Sinking the Unsinkable, Chapter 6Posted: April 14, 2012 Filed under: Uncategorized Leave a comment
The story so far: Overcrowded and behind schedule, with rebellious passengers and a mutinous crew, the RMS Torytanic continues her voyage. Despite the best efforts of assistant purser Shipps, Captain Cameron is starting to despair of ever finding a solution to the shortage of berths. Until, one day at the beginning of April…
Ship’s journal of Captain D.W.D Cameron, Esq, Monday April 2: It’s pointless to pretend anymore that my accommodation revolution is working, no matter how much Mr Shipps insists that all we have to do is challenge the lazy consensus. The passengers in steerage are crammed in like sardines and have turned the lifeboats into improvised dormitories. Something had to be done and that something is fortunately on time for its rendezvous.
I wish I could pretend that the RMS Hull is as well-appointed as the Torytanic but that would be a lie. She is a rust bucket but fortunately she has space, lots and lots of space for all our extra passengers. And there is something else too. ‘Look at all that work, captain,’ says my chief steward, Mr Duncan Smith. ‘All that rust, all those surfaces that need painting.’ As Samantha says, he really is the most insufferably sanctimonious officer on board, so I know she would approve of my next action. ‘And I know just the chap to supervise it all,’ I tell him. ‘Pack your bags, Mr Duncan-Smith.’
At the last moment, I have another inspired thought and instruct two crewmen to fetch our ship’s surgeon Dr Lansley. He’s drunk again of course, clutching a bottle of medicinal rum and shouting something incoherent as they winch him aboard, but finally we are rid of him.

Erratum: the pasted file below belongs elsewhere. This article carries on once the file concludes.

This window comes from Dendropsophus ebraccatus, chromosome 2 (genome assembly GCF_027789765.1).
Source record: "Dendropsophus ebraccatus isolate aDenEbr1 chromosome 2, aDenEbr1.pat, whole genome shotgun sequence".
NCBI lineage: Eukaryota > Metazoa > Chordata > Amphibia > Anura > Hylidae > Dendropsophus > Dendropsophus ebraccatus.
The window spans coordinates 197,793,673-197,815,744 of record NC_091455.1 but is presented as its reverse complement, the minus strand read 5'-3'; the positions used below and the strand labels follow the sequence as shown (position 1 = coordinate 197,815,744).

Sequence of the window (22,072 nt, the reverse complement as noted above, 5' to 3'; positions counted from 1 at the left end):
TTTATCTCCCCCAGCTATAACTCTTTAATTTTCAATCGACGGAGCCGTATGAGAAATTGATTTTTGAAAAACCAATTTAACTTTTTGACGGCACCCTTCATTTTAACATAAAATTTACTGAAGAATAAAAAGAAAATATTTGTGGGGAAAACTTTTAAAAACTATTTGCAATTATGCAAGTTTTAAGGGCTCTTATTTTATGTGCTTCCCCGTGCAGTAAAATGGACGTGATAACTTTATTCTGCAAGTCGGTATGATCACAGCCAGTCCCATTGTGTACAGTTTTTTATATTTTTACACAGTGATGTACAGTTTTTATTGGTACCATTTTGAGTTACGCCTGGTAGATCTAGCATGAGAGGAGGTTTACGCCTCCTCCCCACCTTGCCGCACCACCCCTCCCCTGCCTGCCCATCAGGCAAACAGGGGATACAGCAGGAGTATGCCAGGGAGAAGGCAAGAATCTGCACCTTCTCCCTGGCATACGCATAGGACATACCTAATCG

Saturday April 14, 23:40: Awoken by a loud banging and scraping noise that seems to echo through the whole ship. I call up to the bridge to enquire. ‘We appear to have hit an iceberg, Captain,’ First Lieutenant Clegg tells me. ‘But Mr Osborne says there is nothing to worry about because the Torytanic is unsinkable.’ Loath as I am to leave the warmth of my cabin, there is no way I could leave Mr Clegg in charge of anything, let alone a great ship like this one.
Sunday April 15, 00:10: The ship appears to be listing slightly to port. ‘Are you sure we are not sinking, Mr Osborne?’ I ask my chief engineer once again. ‘Absolutely, captain,’ he tells me. ‘Nobody said our more northerly course would be easy but we will safely complete the crossing.’
There is something about way the way he smiles as he says it that gives me pause for thought. Once everyone is safely out of the way I use the intercom system to call down to my cabin. ‘Samantha?’ I say. ‘I don’t want to alarm you and please try and stay calm but I’m sending a crewman down to take you to the nearest lifeboat.’
01:17: The slight list has become a pronounced lean and the lower decks are already underwater. I call an officers meeting. ‘It’s hopeless, captain,’ says our chief navigator Mr Cable, ‘we are sinking fast, exactly as I warned you before we set sail.’ I never considered him officer material.
‘Has anyone got anything constructive to say?’ I ask but the rest of them simply sit there looking at the ground or the ceiling. Finally the spell is broken by a crash as the door is thrown open and an oil-stained Mr Osborne appears, wielding a large wrench. ‘I’ve fixed her, captain,’ he cries. ‘All we have to do is stick to our course and we will prevail, we will…’
At that there is another lurch to port and we all begin to slide across the floor. There is nothing else for it. ‘Abandon ship,’ I cry.
02:20: I can see the moonlight gleaming off the stern of my beloved Torytanic as she slowly sinks into the cold Atlantic. The passengers and crew are huddled into the lifeboats. I find myself sharing mine with Mr Shipps and Mr Dromey, and obliged to listen to their non-stop squabbling. ‘There,’ says and the bumptious former first mate from the RMS Labour. ‘That proves it. Two hours, forty minutes after we hit the iceberg. Your ship has sunk 17.4 per cent faster than ours.’ I look across to Mr Shipps. ‘Nonsense,’ he cries. ‘We are now rescuing 23.4 per cent more passengers than you did and displacing 11.67 per cent less water.’
Somehow, as we wait for the rescue ships that must surely come soon, I am losing the will to live. If there is a God, He is surely punishing me.
Originally published in 24Housing magazine